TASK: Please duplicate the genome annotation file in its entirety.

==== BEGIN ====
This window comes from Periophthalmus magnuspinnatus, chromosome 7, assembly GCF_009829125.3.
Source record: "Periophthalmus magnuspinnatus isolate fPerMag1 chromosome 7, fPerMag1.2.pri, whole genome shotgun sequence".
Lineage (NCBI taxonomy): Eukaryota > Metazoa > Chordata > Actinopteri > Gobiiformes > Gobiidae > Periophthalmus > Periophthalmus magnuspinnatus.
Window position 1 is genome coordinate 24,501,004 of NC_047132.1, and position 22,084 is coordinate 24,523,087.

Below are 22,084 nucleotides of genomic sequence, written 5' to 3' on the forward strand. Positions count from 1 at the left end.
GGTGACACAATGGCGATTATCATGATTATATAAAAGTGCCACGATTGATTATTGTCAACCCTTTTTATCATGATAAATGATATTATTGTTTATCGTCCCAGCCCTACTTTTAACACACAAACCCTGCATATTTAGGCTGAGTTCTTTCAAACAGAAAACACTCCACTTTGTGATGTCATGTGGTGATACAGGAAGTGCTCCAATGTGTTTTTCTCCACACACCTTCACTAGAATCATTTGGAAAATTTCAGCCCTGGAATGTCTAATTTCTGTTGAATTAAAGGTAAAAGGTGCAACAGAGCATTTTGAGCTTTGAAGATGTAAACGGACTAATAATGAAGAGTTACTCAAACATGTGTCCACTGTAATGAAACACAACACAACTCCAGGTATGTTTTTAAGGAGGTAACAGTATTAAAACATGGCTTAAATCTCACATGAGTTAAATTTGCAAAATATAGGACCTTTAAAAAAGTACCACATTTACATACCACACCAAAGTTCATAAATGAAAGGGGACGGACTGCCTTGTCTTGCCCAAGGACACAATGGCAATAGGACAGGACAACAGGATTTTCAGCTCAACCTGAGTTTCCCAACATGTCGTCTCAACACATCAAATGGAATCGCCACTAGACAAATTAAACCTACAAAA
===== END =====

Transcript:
This window comes from Periophthalmus magnuspinnatus, chromosome 7, assembly GCF_009829125.3.
Source record: "Periophthalmus magnuspinnatus isolate fPerMag1 chromosome 7, fPerMag1.2.pri, whole genome shotgun sequence".
Lineage (NCBI taxonomy): Eukaryota > Metazoa > Chordata > Actinopteri > Gobiiformes > Gobiidae > Periophthalmus > Periophthalmus magnuspinnatus.
Window position 1 is genome coordinate 24,501,004 of NC_047132.1, and position 22,084 is coordinate 24,523,087.

Below are 22,084 nucleotides of genomic sequence, written 5' to 3' on the forward strand. Positions count from 1 at the left end.
GGTGACACAATGGCGATTATCATGATTATATAAAAGTGCCACGATTGATTATTGTCAACCCTTTTTATCATGATAAATGATATTATTGTTTATCGTCCCAGCCCTACTTTTAACACACAAACCCTGCATATTTAGGCTGAGTTCTTTCAAACAGAAAACACTCCACTTTGTGATGTCATGTGGTGATACAGGAAGTGCTCCAATGTGTTTTTCTCCACACACCTTCACTAGAATCATTTGGAAAATTTCAGCCCTGGAATGTCTAATTTCTGTTGAATTAAAGGTAAAAGGTGCAACAGAGCATTTTGAGCTTTGAAGATGTAAACGGACTAATAATGAAGAGTTACTCAAACATGTGTCCACTGTAATGAAACACAACACAACTCCAGGTATGTTTTTAAGGAGGTAACAGTATTAAAACATGGCTTAAATCTCACATGAGTTAAATTTGCAAAATATAGGACCTTTAAAAAAGTACCACATTTACATACCACACCAAAGTTCATAAATGAAAGGGGACGGACTGCCTTGTCTTGCCCAAGGACACAATGGCAATAGGACAGGACAACAGGATTTTCAGCTCAACCTGAGTTTCCCAACATGTCGTCTCAACACATCAAATGGAATCGCCACTAGACAAATTAAACCTACAAAA